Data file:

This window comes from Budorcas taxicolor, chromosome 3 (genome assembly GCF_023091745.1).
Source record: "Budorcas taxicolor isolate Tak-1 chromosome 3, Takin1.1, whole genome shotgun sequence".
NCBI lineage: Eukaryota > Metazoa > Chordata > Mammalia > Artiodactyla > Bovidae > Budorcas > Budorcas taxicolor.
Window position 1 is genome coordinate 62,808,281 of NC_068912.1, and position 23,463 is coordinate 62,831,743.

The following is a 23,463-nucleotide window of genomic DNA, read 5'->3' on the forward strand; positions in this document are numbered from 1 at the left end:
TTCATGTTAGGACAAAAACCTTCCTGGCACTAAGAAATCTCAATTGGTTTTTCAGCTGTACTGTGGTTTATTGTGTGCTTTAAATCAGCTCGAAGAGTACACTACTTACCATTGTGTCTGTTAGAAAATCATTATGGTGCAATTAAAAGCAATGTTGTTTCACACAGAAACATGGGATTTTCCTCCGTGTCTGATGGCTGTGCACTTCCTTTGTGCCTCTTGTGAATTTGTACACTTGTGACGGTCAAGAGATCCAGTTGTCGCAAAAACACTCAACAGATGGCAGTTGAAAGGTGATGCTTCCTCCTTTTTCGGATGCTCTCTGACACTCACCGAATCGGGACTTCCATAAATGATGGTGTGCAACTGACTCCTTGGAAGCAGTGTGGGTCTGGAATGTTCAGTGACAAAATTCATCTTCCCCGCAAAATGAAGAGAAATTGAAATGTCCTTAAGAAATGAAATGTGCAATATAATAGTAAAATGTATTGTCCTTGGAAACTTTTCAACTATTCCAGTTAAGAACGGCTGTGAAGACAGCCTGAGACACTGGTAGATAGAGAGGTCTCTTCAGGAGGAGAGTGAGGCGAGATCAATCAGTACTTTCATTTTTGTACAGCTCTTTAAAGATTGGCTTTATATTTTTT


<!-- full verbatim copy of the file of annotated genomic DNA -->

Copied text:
This window comes from Budorcas taxicolor, chromosome 3 (genome assembly GCF_023091745.1).
Source record: "Budorcas taxicolor isolate Tak-1 chromosome 3, Takin1.1, whole genome shotgun sequence".
NCBI lineage: Eukaryota > Metazoa > Chordata > Mammalia > Artiodactyla > Bovidae > Budorcas > Budorcas taxicolor.
Window position 1 is genome coordinate 62,808,281 of NC_068912.1, and position 23,463 is coordinate 62,831,743.

The following is a 23,463-nucleotide window of genomic DNA, read 5'->3' on the forward strand; positions in this document are numbered from 1 at the left end:
TTCATGTTAGGACAAAAACCTTCCTGGCACTAAGAAATCTCAATTGGTTTTTCAGCTGTACTGTGGTTTATTGTGTGCTTTAAATCAGCTCGAAGAGTACACTACTTACCATTGTGTCTGTTAGAAAATCATTATGGTGCAATTAAAAGCAATGTTGTTTCACACAGAAACATGGGATTTTCCTCCGTGTCTGATGGCTGTGCACTTCCTTTGTGCCTCTTGTGAATTTGTACACTTGTGACGGTCAAGAGATCCAGTTGTCGCAAAAACACTCAACAGATGGCAGTTGAAAGGTGATGCTTCCTCCTTTTTCGGATGCTCTCTGACACTCACCGAATCGGGACTTCCATAAATGATGGTGTGCAACTGACTCCTTGGAAGCAGTGTGGGTCTGGAATGTTCAGTGACAAAATTCATCTTCCCCGCAAAATGAAGAGAAATTGAAATGTCCTTAAGAAATGAAATGTGCAATATAATAGTAAAATGTATTGTCCTTGGAAACTTTTCAACTATTCCAGTTAAGAACGGCTGTGAAGACAGCCTGAGACACTGGTAGATAGAGAGGTCTCTTCAGGAGGAGAGTGAGGCGAGATCAATCAGTACTTTCATTTTTGTACAGCTCTTTAAAGATTGGCTTTATATTTTTT